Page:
India is rightly considered a leader in the spheres of nuclear disarmament, non-proliferation, and similar efforts to establish a safer world. Official spokespersons have untiringly informed the world about India’s contributions here, e.g. Espousing the cause of general and complete disarmament, cessation of nuclear testing, and shunning the export of nuclear materials, equipment and technology. This salubrious record informed the United States in 2005 to negotiate the Indo-US nuclear deal and hammer it through the skeptical Nuclear Suppliers Group in 2008, thereby making India an exception to the international norm of not cooperating with non-signatories to the Nuclear Non-Proliferation Treaty (NPT). Further, India had challenged its basic premise by exploding nuclear devices in 1974 and 1998, setting itself forth as a nuclear weapon state. In truth, India’s policies underwent a subtle change after China exploded its first nuclear device in October 1964. Thereafter, India’s declarations continued to exhort the need for nuclear disarmament. But, secret efforts proceeded within its relevant establishments to derive nuclear weapons that culminated in the nuclear test series in May 1998. In other words, India distinguished between hortatory words and pragmatic actions, which drive external commentators to distraction.
National security interests have guided its refusal to enter the Nuclear Non-Proliferation Treaty, although the official reasons offered for its abstention are the inequality embedded in that Treaty, dichotomy between obligations and rights, inadequate commitment of the nuclear haves to eliminate their nuclear stockpiles and so on. President Obama has provided a new thrust now to the non-proliferation debate by pledging to strive for a ‘global zero,’ reduce the salience of nuclear weapons for national security, provide a new content to nuclear safety and security norms, declare a less qualified no-first-use doctrine and so on. Consequently, a readjustment in India’s non-proliferation policy is indicated, since pursuit of its time-honoured ploy of rhetoric and inaction is no longer defensible.
So, how could India balance its legitimate national security interests with pursuing a more credible non-proliferation policy? A conference to debate this precise question was held in Washington last month, bringing together specialists in nuclear politics and foreign affairs from the United States and India. It was appreciated that India cannot join the NPT without it being amended—a practical impossibility and that India would not join that Treaty as a non-nuclear weapon state on political considerations. Consequently, a major conclusion of that conference was that India should participate more fully in the nonproliferation system by entering the international export control groups and other arrangements that have been designed to restrain and control the spread of sensitive technologies. In practice, this requires India and the United States to:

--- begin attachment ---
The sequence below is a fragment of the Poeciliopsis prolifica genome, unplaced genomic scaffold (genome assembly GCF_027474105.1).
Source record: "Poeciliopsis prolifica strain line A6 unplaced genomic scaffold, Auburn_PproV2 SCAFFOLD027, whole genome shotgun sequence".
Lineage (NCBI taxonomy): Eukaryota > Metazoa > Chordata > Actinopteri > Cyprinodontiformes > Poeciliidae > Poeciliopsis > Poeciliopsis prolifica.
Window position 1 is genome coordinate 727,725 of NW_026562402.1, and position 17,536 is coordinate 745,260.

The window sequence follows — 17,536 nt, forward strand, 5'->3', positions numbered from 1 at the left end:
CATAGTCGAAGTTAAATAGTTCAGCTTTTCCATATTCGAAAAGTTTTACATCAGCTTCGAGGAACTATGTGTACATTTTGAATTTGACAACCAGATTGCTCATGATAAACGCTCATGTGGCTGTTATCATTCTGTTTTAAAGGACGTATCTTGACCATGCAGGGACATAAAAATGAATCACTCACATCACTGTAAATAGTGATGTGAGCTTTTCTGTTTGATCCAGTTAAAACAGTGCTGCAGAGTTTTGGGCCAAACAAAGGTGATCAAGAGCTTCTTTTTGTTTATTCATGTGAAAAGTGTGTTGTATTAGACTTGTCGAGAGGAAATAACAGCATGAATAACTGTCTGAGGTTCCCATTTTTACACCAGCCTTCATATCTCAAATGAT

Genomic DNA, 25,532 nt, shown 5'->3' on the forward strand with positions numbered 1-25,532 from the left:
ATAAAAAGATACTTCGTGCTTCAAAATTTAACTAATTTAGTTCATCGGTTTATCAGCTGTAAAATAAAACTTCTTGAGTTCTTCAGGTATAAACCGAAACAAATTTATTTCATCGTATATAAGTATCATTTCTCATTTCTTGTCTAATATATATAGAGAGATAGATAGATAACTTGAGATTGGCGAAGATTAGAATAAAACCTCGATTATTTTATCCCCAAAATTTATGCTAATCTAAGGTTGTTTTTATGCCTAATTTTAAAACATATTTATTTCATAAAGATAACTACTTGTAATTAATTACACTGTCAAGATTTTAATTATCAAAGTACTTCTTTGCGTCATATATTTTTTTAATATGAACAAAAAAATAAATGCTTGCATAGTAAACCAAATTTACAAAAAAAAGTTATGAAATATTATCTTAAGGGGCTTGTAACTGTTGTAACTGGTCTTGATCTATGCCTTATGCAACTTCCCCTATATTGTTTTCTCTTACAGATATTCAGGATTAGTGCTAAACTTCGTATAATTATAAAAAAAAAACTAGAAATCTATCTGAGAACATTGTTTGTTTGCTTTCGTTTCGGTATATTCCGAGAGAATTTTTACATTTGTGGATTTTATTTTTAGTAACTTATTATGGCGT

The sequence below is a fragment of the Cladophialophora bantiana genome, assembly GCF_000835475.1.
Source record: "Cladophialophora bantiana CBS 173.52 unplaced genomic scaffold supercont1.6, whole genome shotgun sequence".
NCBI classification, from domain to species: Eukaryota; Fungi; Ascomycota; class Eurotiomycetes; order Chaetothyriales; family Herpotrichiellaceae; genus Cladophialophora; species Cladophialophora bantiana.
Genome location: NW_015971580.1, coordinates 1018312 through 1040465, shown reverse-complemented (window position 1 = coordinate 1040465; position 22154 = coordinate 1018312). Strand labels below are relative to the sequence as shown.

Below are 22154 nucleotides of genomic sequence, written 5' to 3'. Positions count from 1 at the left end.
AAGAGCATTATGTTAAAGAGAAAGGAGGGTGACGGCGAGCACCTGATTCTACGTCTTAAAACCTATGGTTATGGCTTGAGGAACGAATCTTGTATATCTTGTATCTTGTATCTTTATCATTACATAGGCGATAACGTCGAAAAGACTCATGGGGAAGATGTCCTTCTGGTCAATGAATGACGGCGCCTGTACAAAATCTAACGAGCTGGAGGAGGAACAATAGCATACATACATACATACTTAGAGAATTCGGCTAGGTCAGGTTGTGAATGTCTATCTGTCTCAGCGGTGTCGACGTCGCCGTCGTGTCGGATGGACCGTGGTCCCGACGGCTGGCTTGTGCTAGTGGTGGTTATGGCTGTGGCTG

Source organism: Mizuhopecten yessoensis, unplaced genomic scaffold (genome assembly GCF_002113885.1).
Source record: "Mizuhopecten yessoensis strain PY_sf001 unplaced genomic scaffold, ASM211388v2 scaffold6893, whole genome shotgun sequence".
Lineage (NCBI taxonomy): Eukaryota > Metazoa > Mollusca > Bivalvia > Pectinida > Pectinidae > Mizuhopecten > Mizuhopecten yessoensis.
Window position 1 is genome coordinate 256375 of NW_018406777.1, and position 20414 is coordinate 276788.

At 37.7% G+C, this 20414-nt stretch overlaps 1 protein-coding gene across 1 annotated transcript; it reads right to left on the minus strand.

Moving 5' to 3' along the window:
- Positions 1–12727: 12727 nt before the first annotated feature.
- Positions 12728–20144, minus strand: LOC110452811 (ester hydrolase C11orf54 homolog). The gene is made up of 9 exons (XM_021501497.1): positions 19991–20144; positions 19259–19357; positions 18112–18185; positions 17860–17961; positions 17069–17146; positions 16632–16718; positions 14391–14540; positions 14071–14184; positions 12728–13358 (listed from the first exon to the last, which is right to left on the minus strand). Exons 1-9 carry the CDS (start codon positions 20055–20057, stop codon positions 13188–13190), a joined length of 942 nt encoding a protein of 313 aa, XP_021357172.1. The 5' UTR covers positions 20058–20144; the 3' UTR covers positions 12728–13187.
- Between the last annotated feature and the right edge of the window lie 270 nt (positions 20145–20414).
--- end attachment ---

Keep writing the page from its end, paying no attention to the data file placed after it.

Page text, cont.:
• Agree in principle to bring India into the Nuclear Suppliers Group (NSG); the Missile Technology Control Regime (MTCR); the Wassenaar Arrangement (relates to the conventional arms trade); and the Australia Group (deals with chemical and biological agents);
• Harmonize India’s export control lists with that of the Wassenaar Arrangement and the Australia Group. This has been achieved in respect of the NSG and MTCR guidelines;
• Begin consultations with members of these export control regimes to explore how India might join them; and
• Address the impediments (political and legal) to India joining the Proliferation Security Initiative (PSI).
The advantages to the United States and India from the success of these initiatives hardly need belaboring. India has been recognized, incidentally by the Indo-US nuclear deal to be a “responsible state with advanced nuclear technology.” India’s entry into these regimes to formally join the global efforts to prevent the proliferation of nuclear weapons and, more broadly, weapons of mass destruction, would consolidate its ‘responsible state’ compliment. Moreover, India has traditionally been a votary of nuclear non-proliferation, despite not entering the NPT, joining the regimes to constrain nuclear proliferation would be a significant gesture. India’s entry into these regimes would also serve the American objective of revitalizing non-proliferation by drawing India within its discipline that possesses ‘advanced nuclear technology’, and technologies relevant to the manufacture of other weapons of mass destruction. This is especially important since India is widely believed to be on a growth trajectory that would make it among the world’s most advanced technological nations. Further, India’s inclusion within the PSI would draw its navy—the most powerful among the littoral countries of the Indian Ocean and among the largest in the world, into the global counter-proliferation strategy being pursued by the United States.
Naturally, much diplomatic hard work lies ahead for the United States and India to achieve these objectives and bring India into these international export control regimes that would strengthen the overall non-proliferation system. The reward would be more robust export control regimes and a more substantive contribution by India to their success.